Article reference: UK-IA-FAM29

Why and when to use a separation agreement?

This article tells you why and when to use a separation agreement. It can apply both in the case of married couples and un-married couples that are separating.

 
 

Contents:

What is separation agreement?

Why use a separation agreement?

When to use a separation agreement

 

What is a separation agreement?

A separation agreement is a document in which separating couples define how their joint assets and responsibilities will be divided between them. They may be used by married or unmarried couples, and are often used instead of divorce proceedings.

It is important to note that such agreements are not legally enforceable - they can be challenged by either partner - but they do carry weight if the court considers them a fair settlement.

Why use a separation agreement?

If you've been living together with a partner for some time, you are bound to have been sharing a whole host of things which make up normal life. A home, a car and a joint savings account might be the barest bones... and you've probably shared responsibilities too – financial outgoings such as bills and mortgage payments, and parental responsibilities. You are also likely to have plans for sharing things which have not yet come into being – potential income from pensions and pay-outs, or the cost of schooling your children. A separation agreement aims to formally address what will be done with these jointly-held interests, and to set out any steps that need to be taken (for example selling property in order to split the revenue generated).

Drawing up an agreement is an opportunity for both partners to decide what is fair and to mutually acknowledge this decision. This can go a long way towards avoiding misunderstandings and confusion later on. So why would you use an agreement instead of formal divorce proceedings if you've been married?

When to use a separation agreement

If you are married and are separating...

You may wish to use a separation agreement as an alternative or precursor to divorce, either because you don't want to divorce or because you cannot yet begin legal proceedings. In England and Wales you must be married for at least a year before you can apply for divorce. After this time you must prove at least one of the following grounds for divorce.

  • adultery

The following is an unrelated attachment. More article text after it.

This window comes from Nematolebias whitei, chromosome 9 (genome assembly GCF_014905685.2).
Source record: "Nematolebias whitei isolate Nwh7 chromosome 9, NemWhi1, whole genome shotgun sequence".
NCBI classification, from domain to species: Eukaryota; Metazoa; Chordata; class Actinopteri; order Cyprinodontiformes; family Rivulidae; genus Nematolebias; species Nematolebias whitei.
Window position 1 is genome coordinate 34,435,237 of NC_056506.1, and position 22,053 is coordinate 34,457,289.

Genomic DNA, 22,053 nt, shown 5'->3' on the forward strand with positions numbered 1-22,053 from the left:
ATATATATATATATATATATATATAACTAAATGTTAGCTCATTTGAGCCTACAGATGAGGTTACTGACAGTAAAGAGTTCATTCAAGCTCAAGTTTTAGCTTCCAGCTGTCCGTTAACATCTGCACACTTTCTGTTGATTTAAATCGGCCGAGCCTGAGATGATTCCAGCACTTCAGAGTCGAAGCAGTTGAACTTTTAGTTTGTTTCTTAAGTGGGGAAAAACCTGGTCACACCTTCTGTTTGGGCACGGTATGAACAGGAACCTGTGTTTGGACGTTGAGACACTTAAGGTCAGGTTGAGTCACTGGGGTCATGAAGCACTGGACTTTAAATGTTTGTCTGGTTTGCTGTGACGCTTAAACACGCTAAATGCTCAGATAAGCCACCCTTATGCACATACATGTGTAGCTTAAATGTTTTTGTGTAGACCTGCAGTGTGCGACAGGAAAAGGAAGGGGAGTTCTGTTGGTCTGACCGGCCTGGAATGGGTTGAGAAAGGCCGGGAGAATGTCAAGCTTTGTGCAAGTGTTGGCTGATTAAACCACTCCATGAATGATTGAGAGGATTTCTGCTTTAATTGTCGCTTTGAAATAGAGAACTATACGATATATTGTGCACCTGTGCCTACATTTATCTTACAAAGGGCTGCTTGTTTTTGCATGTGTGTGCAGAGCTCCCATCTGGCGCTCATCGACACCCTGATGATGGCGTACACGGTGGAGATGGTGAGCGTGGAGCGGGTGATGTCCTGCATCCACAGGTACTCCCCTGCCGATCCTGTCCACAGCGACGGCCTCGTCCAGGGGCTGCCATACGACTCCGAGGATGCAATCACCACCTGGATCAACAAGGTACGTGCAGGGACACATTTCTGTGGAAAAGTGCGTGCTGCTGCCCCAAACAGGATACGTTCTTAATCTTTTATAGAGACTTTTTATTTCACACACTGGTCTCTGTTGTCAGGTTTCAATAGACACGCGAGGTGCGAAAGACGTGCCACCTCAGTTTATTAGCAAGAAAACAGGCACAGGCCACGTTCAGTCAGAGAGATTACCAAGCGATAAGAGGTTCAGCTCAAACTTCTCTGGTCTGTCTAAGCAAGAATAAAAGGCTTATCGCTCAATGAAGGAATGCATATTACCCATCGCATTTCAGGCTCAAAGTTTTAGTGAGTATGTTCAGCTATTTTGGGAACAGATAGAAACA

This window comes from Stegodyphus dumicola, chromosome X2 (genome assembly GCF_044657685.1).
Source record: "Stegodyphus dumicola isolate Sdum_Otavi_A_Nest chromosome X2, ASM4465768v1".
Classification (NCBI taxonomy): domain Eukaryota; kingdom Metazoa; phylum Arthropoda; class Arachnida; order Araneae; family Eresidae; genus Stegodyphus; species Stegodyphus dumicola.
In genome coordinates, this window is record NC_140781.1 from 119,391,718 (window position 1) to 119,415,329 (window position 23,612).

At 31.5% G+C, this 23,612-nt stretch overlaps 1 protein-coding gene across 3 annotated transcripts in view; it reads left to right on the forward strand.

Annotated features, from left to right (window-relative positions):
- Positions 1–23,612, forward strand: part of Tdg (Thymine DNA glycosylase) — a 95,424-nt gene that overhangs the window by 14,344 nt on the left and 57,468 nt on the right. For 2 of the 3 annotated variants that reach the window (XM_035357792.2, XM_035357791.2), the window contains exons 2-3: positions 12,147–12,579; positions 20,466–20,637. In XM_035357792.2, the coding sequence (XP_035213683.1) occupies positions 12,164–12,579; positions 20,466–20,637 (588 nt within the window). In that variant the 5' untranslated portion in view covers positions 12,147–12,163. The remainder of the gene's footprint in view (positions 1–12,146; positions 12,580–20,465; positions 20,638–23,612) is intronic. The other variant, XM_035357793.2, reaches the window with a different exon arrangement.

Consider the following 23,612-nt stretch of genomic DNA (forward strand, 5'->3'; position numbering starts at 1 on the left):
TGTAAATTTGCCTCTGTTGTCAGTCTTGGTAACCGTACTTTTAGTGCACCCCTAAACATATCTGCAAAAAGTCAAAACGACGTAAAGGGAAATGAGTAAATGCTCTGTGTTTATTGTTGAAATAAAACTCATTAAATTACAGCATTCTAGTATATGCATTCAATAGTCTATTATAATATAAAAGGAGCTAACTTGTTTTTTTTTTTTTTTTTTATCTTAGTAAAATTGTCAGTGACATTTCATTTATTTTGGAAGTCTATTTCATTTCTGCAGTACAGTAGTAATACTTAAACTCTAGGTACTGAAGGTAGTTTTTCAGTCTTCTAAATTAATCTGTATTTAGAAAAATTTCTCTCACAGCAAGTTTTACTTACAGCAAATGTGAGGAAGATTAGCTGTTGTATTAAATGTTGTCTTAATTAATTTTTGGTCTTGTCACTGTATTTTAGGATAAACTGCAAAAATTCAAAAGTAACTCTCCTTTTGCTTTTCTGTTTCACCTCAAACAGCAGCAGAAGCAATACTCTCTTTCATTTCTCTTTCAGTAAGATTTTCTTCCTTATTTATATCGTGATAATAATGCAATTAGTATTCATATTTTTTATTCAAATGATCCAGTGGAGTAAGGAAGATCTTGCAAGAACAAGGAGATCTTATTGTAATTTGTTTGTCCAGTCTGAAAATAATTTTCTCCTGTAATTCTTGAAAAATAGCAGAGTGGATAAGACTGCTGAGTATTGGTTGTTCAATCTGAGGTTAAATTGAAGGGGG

• unreasonable behaviour
  • your partner deserted you at least two years ago
  • you've lived apart for at least two years if you both agree to the divorce
  • you've lived apart for at least five years if one of you doesn’t agree to the divorce

If you can't satisfy these legal requirements for divorce, a separation agreement is a way of settling how you divide your assets and responsibilities. Using a separation agreement has the advantage of leaving open the possibility of reconciliation, and there is no need to take the matter to court. If the separation then progresses to divorce, the agreement can be used as proof of the date of the separation and form the basis for the court's decisions on how assets and responsibilities will be divided. The court has discretionary power to vary or overturn a separation agreement, since it is not legally binding. However the court is likely to adopt the agreement provided it is fair to each spouse and to any children of the marriage and there has been no change of circumstance to render it inappropriate.

If you are not married and are separating...

Unmarried couples may also find a separation agreement a useful way of dealing with the issue of splitting jointly-held assets and responsibilities. For example a co-habiting couple may want to formally agree on how to split the remaining rent owed on a fixed-term tenancy.

If you are not married you might find separation decisions difficult precisely because there was no formal marriage nor the opportunity for agreement on joint assets and responsibilities. The way in which you share joint interests may have evolved over time in an undefined way. Making a separation agreement will give you the opportunity to decide what is fair for each party and mutually agree on that decision, reducing the chance of misunderstanding or unfairness. Even if you are separating amicably, remember that personal and financial circumstances can change - people find new partners and develop different financial requirements - it's a good idea to avoid doubt and conflict further down the line by formalising the separation with an agreement.

Further information and useful documents

We have another article that might be of interest on what to include in your agreement.

We also have a large range of articles on divorce and separation that cover legal and emotional issues when breaking up.

If you are interested in using a separation agreement, see our comprehensive version here.

Please note that the information provided on this page:

  • Does not provide a complete or authoritative statement of the law;
  • Does not constitute legal advice by Net Lawman;
  • Does not create a contractual relationship;
  • Does not form part of any other advice, whether paid or free.
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